In our previous article on this subject, we wrote about the characteristics of the exchange sacrifice, dividing them in two groups. Sacrifices are done in order to attack the opponent’s position and sacrifices in order to defend from our opponent’s threats. Let’s review our list from our previous article.
In our present article we want to bring to your attention the games of the super GM Veselin Topalov and his common use of the exchange sacrifice. Of course the words ”common use” don’t mean that he does this in every game. However, whenever there is a possibility, Topalov doesn’t hesitate to use it.
Topalov has a very unique style of play, very aggressive and dynamic. It is in some ways similar to Kasparov’s, always looking for the maximum edge in each position, without any fear of risking too much. He always prefers piece play over material, activity over solidness. Understanding his character and style of play helps us understand why we see the exchange sacrifice theme so often in his games.
Let’s have a look at the following examples:
Black has activated all his pieces and has some certain play on the queenside. His last maneuver was Rd6-a6, activating the rook along the A file. White has some space advantage, but the way to proceed isn’t clear at first sight. Topalov found a really incredible idea here and went on to play 19.Rb5!? An amazing move, regardless the objective evaluation, white sets concrete problems for his opponent by attacking the c5 pawn.
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If we look at the position without analyzing, we can immediately see that black is better, basically because his pawn structure is superior, as white’s doubled pawns on c3 and c4 are a permanent weakness. However, white has two bishops and is threatening to take on b7. What should black play? Of course, Topalov played 12…b6! sacrificing the rook on a8. It turns out that white’s rooks won’t have any open files to play, and Topalov will still attack white’s weak pawns using his minor pieces. Topalov went on to win the game.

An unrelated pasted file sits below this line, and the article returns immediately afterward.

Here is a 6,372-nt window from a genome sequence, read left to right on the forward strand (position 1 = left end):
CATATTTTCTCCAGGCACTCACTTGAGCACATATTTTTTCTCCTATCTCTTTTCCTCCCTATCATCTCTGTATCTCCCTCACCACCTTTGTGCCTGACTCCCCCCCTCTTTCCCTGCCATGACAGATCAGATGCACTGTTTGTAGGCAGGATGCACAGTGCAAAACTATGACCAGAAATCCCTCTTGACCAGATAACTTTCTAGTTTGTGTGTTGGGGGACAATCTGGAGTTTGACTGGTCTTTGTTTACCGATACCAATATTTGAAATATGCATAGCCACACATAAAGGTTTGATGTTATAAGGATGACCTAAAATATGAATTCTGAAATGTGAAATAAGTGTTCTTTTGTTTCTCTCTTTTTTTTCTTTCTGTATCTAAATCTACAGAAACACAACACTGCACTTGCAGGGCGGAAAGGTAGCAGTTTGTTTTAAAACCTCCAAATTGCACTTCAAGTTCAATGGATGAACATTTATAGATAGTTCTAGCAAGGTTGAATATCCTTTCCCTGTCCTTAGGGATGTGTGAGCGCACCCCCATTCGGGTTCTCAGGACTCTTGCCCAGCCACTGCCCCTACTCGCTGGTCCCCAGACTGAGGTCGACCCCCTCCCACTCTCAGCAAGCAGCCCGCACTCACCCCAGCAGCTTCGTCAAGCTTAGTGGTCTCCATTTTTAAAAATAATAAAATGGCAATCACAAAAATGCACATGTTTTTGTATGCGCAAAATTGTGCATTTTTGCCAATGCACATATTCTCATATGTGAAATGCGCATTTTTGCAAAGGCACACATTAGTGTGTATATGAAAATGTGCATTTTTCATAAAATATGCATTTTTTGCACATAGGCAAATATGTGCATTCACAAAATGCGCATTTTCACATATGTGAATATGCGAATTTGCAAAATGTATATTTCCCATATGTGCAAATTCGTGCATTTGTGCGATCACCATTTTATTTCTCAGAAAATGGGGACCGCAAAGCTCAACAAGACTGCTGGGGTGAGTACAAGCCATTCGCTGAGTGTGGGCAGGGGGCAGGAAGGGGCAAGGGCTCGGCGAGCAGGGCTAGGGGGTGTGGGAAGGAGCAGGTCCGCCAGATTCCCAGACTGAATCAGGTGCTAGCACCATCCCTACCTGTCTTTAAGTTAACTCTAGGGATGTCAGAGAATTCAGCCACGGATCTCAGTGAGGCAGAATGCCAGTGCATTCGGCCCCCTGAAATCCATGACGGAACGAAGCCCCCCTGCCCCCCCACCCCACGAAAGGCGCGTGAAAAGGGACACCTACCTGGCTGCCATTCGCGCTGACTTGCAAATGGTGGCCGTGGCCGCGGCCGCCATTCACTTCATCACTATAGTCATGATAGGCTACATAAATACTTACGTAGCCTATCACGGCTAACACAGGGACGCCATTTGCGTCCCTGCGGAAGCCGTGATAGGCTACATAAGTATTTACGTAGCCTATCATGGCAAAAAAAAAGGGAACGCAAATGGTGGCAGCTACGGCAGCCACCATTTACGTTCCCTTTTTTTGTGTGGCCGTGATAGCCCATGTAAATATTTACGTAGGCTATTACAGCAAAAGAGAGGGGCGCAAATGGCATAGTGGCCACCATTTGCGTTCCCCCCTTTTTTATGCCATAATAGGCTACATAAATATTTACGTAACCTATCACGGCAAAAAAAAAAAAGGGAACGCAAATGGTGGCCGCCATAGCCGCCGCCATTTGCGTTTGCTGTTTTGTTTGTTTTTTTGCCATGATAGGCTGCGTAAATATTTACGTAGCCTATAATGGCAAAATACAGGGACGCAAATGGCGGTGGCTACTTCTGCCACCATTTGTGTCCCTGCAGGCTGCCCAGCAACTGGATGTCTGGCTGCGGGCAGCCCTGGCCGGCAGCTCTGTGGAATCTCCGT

In the following diagram, black has just played Bb7 to c8. The idea is clear, black wants to transfer his bishop to f5 or e6 and consolidate his position. Topalov found a nice idea here in order to obtain an advantage: 18.Rxe4!! Eliminating black’s strong knight in the center and taking over the initiative. Later in this game he got to sacrifice his second rook for one of black’s bishops! This is a clear example of how the minor pieces receive a shot of activity when the sacrifice is played.
Again, both sides are equally developed. However, there is something that indicates that white’s position is not so solid. For example, all of his heavy pieces (rooks and queen) are on the queenside, his kingside pawns are advanced (h3), creating a potential weakness on g3. Topalov rightly played 19…Rxe3! Turning white’s king permanently weak, as well as obtaining excellent play on the dark squares.
With two articles on the positional exchange sacrifice we conclude our discussion on this topic. We hope you have enjoyed the examples and learned from them. Always remember that when we sacrifice the exchange we must make sure that we obtain compensation. This could be: outposts for our minor pieces, piece activity, a permanently position of our opponent’s king, etc.
Thanks to all of our readers.
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